A cat owner from Truro who fought in vain to help an underage kitten that she purchased over the Internet is the focus of a new Cats Protection documentary released this week.
Samantha Webb, 32, tells the emotive story of her kitten Franky in a documentary entitled “The Big Kitten Con” which sheds light on kittens that are traded online at less than the legal age for commercial sale which is eight weeks old.
Her unfortunate experience began when she was browsing the Internet in May 2021 looking for a new pet. “I saw a photo of playful kittens on Facebook with a caption saying ’10-week-old kittens ready to go, mum can be seen’, says Samantha.
“I sent the person a private message to discuss further, and on the day that my husband and I went to collect my kitten, the seller messaged me to say there would be a charge of £30.
“We arrived outside a chaotic household and could see several noisy dogs and a number of adult cats and kittens wandering in and out,” Samantha said.
“The seller handed me a frail and limp kitten who wouldn’t open his eyes. He looked quite different to the kittens in the photo.
“I handed over the money just so we could get this poor kitten to the vet. My vet confirmed he was just four weeks old and a few weeks later confirmed he had a neurological condition called cerebellar hypoplasia caused by his mum having a virus during pregnancy.
“I had to treat this kitten, who I called Franky, as a new-born and so I was up day and night with him to get his strength up and did other things to help him.
“Sadly he took a turn for the worse one morning. He was drooling and became very unstable on his feet and he kept pressing his head against the wall. My husband and I rushed him to the vet but sadly Franky’s condition continued to deteriorate. With a heavy heart, I had to have Franky put to sleep.”
Last year, 340,000 of the 500,000 cats that were purchased in the UK were found online on sites like Facebook, Gumtree, Pets 4 Homes and Preloved but Cats Protection fears that this has allowed some unscrupulous individuals to take advantage of the anonymity of the Internet and deceive unsuspecting buyers like Samantha.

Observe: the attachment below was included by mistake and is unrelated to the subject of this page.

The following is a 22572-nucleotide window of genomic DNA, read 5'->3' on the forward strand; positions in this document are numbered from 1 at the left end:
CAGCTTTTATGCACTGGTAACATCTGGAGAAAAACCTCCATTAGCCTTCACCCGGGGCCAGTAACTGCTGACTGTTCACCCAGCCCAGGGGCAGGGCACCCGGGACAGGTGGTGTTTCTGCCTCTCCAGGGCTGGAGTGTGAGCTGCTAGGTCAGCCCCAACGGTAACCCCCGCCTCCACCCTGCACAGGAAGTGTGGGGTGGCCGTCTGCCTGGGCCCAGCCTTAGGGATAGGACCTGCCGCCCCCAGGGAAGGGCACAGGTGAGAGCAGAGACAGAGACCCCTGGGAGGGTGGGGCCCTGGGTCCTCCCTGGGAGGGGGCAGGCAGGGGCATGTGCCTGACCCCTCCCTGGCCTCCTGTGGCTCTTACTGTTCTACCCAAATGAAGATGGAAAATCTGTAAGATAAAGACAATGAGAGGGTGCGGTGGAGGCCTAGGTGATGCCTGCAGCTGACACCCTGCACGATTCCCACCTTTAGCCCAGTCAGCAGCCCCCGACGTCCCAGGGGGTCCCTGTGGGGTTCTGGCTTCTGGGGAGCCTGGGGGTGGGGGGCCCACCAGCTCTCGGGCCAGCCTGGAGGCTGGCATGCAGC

A recent survey of 2,000 people conducted by Cats Protection showed that around four in ten (42 per cent) had noticed a suspicious advertisement for a cat or kitten across Facebook, Gumtree, Pets 4 Homes or Preloved.
Veterinary surgeon and star of CBBC’s The Pets Factor Dr Fabian Rivers also appears in the documentary to give advice to consumers, which include asking to see the kittens with their mum cat at least twice and asking for clear evidence that the kitten is eight weeks old.
“Every day as a vet I see more cats come through my door that are set up for failure from the very start,” says Fabian.
“It’s so important that we take these living, sentient, amazing beings much more seriously, especially when they are young and vulnerable. They are not accessories or toys and they have to be treated with much more respect.”
Cats Protection is calling on cat lovers to sign a calling for the regulation of cat breeding in England, Wales and Northern Ireland, bringing it into line with Scotland who introduced a law late last year.
“We want anyone who breeds two or more litters of kittens in a year to be licensed which would make them subject to regular inspections,” says Madison Rogers, the charity’s Acting Head of Advocacy and Government Relations.
“This will bring unscrupulous sellers out of the shadows and help protect helpless and innocent kittens.”
To watch Cats Protection’s “The Big Kitten Con” video and to sign Cats Protection’s petition, please visit www.cats.org.uk/kitten-con
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